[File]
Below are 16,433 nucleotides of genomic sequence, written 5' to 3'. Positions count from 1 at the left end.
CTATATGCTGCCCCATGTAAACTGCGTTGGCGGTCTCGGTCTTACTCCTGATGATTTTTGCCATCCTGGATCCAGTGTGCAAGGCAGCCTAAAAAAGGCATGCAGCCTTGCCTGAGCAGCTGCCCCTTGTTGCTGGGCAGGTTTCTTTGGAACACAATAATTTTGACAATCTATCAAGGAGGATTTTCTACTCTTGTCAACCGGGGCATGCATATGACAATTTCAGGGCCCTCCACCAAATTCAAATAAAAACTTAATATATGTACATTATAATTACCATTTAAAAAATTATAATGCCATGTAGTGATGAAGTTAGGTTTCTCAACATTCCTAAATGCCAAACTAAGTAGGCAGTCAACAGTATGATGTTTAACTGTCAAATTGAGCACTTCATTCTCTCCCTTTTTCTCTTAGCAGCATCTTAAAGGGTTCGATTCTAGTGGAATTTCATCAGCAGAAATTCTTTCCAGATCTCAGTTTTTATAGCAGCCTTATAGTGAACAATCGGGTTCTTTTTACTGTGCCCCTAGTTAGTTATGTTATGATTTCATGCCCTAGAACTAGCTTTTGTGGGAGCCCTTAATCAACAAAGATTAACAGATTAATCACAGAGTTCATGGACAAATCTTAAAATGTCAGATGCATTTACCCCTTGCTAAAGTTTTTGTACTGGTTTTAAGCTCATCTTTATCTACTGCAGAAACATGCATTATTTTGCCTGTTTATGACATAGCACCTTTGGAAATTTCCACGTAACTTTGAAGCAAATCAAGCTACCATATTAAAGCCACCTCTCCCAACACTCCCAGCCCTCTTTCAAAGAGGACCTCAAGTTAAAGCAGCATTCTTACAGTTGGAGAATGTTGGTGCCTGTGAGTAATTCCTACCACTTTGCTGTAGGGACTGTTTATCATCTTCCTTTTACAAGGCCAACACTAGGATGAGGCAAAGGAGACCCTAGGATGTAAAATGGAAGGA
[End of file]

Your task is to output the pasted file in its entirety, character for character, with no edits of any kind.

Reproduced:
Below are 16,433 nucleotides of genomic sequence, written 5' to 3'. Positions count from 1 at the left end.
CTATATGCTGCCCCATGTAAACTGCGTTGGCGGTCTCGGTCTTACTCCTGATGATTTTTGCCATCCTGGATCCAGTGTGCAAGGCAGCCTAAAAAAGGCATGCAGCCTTGCCTGAGCAGCTGCCCCTTGTTGCTGGGCAGGTTTCTTTGGAACACAATAATTTTGACAATCTATCAAGGAGGATTTTCTACTCTTGTCAACCGGGGCATGCATATGACAATTTCAGGGCCCTCCACCAAATTCAAATAAAAACTTAATATATGTACATTATAATTACCATTTAAAAAATTATAATGCCATGTAGTGATGAAGTTAGGTTTCTCAACATTCCTAAATGCCAAACTAAGTAGGCAGTCAACAGTATGATGTTTAACTGTCAAATTGAGCACTTCATTCTCTCCCTTTTTCTCTTAGCAGCATCTTAAAGGGTTCGATTCTAGTGGAATTTCATCAGCAGAAATTCTTTCCAGATCTCAGTTTTTATAGCAGCCTTATAGTGAACAATCGGGTTCTTTTTACTGTGCCCCTAGTTAGTTATGTTATGATTTCATGCCCTAGAACTAGCTTTTGTGGGAGCCCTTAATCAACAAAGATTAACAGATTAATCACAGAGTTCATGGACAAATCTTAAAATGTCAGATGCATTTACCCCTTGCTAAAGTTTTTGTACTGGTTTTAAGCTCATCTTTATCTACTGCAGAAACATGCATTATTTTGCCTGTTTATGACATAGCACCTTTGGAAATTTCCACGTAACTTTGAAGCAAATCAAGCTACCATATTAAAGCCACCTCTCCCAACACTCCCAGCCCTCTTTCAAAGAGGACCTCAAGTTAAAGCAGCATTCTTACAGTTGGAGAATGTTGGTGCCTGTGAGTAATTCCTACCACTTTGCTGTAGGGACTGTTTATCATCTTCCTTTTACAAGGCCAACACTAGGATGAGGCAAAGGAGACCCTAGGATGTAAAATGGAAGGA